6 Literary Characters Who Should’ve Been Able to Rewind Time

Posted by Elizabeth Ballou

[Video game still from Life is Strange, Dontnod Entertainment and Square Enix]

It’s August 31, which means that Life is Strange: Before the Storm is upon us! This prequel to one of 2015’s breakout video games, Life is Strange, tells more of Chloe Price’s story. If you played LiS, you probably remember this blue-haired rebel, whom protagonist Max Caulfield saves from a murderous prep schooler by rewinding time.

LiS is all about Max and Chloe’s exploration of Max’s new powers, which come in handy for the pair. They’re searching for Chloe’s friend Rachel, but ultimately dig up way more dirt than they intended on the small town of Arcadia Bay…which puts them in danger. Often.

As we waited for Before the Storm, we got to thinking: what other characters would’ve benefited from Max’s powers? Plenty, we realized. Here are six characters whose lives would have been much easier if they’d just been able to travel a few minutes into the past.


1. Hamlet, Hamlet

Ah, jeez. It sucks when you’re winning a fencing competition but then realize that your murderous uncle’s poisoned everyone in the room, doesn’t it? That’s exactly the situation Hamlet finds himself in during Act V of Shakespeare’s bloody tragedy. He’s poised to defeat his enemy Laertes, but then finds out Laertes and Uncle Claudius have poisoned the swords…and the wine his mother, Gertrude, just drank by accident.


What if Hamlet were able to go back to the beginning of the duel, before he and Laertes struck each other with poisoned weapons and Gertrude drank the wine? It’d take some quick thinking, but Hamlet’s a quick-witted lad. He’d figure out how to expose Claudius’s evil ways, saving himself, his mother, and poor, manipulated Laertes. Then he’d win the OG game of thrones.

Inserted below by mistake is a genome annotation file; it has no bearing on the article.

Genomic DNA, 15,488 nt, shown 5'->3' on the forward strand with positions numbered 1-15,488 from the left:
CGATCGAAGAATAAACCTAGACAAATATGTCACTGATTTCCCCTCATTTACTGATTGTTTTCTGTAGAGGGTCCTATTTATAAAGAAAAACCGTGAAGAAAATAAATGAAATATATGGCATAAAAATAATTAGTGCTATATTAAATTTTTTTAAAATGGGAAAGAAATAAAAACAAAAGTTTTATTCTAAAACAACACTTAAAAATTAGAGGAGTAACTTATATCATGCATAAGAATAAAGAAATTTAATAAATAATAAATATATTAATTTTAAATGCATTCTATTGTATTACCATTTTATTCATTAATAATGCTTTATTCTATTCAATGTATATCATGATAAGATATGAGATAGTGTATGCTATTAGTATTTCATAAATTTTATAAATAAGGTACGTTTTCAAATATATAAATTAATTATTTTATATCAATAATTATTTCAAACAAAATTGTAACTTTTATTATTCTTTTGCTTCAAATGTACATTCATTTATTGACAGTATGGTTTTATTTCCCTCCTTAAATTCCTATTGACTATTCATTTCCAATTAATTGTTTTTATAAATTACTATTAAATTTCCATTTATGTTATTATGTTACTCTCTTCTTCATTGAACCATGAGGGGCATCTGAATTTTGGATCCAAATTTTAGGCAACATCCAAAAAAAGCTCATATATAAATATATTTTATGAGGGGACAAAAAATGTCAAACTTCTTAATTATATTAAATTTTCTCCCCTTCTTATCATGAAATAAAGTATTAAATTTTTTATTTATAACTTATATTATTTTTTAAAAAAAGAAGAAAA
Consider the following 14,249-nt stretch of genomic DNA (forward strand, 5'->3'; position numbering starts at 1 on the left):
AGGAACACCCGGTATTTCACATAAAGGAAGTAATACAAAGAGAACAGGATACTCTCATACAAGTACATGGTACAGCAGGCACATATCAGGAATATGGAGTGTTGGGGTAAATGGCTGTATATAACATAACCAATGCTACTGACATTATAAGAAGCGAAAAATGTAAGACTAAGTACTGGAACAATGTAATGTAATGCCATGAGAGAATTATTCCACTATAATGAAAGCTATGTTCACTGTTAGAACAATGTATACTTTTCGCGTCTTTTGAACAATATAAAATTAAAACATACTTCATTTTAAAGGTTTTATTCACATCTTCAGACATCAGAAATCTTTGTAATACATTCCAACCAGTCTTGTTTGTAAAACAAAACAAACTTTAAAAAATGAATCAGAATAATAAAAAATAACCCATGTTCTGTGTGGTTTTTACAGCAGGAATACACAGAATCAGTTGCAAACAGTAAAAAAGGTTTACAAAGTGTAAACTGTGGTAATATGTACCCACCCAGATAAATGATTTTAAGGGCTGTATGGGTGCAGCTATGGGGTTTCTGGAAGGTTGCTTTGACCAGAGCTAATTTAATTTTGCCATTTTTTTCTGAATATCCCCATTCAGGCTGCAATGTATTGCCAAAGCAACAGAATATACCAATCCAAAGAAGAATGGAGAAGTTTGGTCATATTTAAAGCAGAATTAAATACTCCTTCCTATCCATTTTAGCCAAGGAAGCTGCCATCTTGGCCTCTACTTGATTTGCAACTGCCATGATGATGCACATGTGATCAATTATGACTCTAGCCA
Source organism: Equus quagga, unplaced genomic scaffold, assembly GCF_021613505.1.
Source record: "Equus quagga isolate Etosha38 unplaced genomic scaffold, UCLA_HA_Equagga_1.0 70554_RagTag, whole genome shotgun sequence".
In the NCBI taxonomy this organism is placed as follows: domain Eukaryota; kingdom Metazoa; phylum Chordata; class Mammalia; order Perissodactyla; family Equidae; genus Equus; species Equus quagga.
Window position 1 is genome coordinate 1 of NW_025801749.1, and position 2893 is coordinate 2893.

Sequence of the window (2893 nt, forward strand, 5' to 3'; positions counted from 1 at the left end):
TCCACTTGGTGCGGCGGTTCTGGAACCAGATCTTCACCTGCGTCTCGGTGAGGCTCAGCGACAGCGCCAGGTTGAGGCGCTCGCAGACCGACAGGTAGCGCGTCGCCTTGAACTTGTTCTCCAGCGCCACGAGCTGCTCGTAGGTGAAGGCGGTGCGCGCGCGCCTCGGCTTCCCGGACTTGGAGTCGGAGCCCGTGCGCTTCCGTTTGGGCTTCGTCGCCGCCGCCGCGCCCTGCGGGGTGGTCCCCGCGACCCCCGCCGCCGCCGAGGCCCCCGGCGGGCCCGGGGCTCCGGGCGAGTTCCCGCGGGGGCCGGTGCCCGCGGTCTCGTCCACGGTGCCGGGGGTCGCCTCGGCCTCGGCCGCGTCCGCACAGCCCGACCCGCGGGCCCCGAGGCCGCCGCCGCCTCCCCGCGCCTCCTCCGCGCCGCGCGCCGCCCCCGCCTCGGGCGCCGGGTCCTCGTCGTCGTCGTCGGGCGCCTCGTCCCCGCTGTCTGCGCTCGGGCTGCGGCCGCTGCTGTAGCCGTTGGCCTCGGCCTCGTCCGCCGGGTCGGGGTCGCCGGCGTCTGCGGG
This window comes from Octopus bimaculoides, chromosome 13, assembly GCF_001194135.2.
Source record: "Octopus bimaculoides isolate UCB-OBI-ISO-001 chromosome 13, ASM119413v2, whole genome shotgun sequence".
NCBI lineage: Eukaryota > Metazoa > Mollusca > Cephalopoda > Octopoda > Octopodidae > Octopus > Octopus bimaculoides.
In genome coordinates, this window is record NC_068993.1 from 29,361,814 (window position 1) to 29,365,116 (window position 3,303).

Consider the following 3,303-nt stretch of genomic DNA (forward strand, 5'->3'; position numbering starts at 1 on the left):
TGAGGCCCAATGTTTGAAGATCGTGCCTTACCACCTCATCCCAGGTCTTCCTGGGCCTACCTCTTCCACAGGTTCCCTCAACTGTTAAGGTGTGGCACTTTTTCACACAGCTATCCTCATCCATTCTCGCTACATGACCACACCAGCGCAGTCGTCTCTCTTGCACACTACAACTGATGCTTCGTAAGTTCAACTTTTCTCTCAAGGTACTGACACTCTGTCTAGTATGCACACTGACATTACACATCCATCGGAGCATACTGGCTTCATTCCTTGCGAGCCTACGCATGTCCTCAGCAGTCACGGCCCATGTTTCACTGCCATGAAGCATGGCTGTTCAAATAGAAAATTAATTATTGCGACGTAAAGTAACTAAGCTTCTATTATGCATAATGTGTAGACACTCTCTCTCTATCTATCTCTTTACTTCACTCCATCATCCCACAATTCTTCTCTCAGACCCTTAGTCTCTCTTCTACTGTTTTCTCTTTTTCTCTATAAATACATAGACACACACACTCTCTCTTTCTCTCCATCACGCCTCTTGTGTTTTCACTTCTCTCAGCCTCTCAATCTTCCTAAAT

2. Thorin Oakenshield, The Hobbit

Thorin, the leader of the Company of Dwarves, is one of the best characters in J.R.R. Tolkien’s first book…so it’s a shame that Thorin bites the dust in the book’s climactic battle.

In The Hobbit, a young Bilbo Baggins and sprightlier Gandalf join Thorin’s dwarves in a trek from the Shire to the Lonely Mountain so that Thorin can reclaim his ancestral throne. Together with the people of nearby Laketown, they succeed in killing the dragon Smaug and liberating the Lonely Mountain.

Unfortunately for Thorin, his pride gets in the way of a happily-ever-after. He doesn’t give the people of Laketown any help after Smaug destroys their town, even though they made it possible for him to take back the Lonely Mountain. The dwarf-human squabble means that none of them are prepared when a pack of goblins and wargs attacks. Thorin doesn’t make it out of the resulting battle.

If he could’ve turned back the clock before getting mortally wounded, though, maybe he would have made it through the Battle of the Five Armies. Who knows how his reign as king of the Lonely Mountain would have gone? He might have been a legitimately good ruler once he learned to swallow his pride…but we’ll never know.


3. Emma, Madame Bovary

Oh, Emma. Girl may be flighty, irresponsible, vain, and greedy, but she doesn’t deserve to die a horrible death by swallowing arsenic.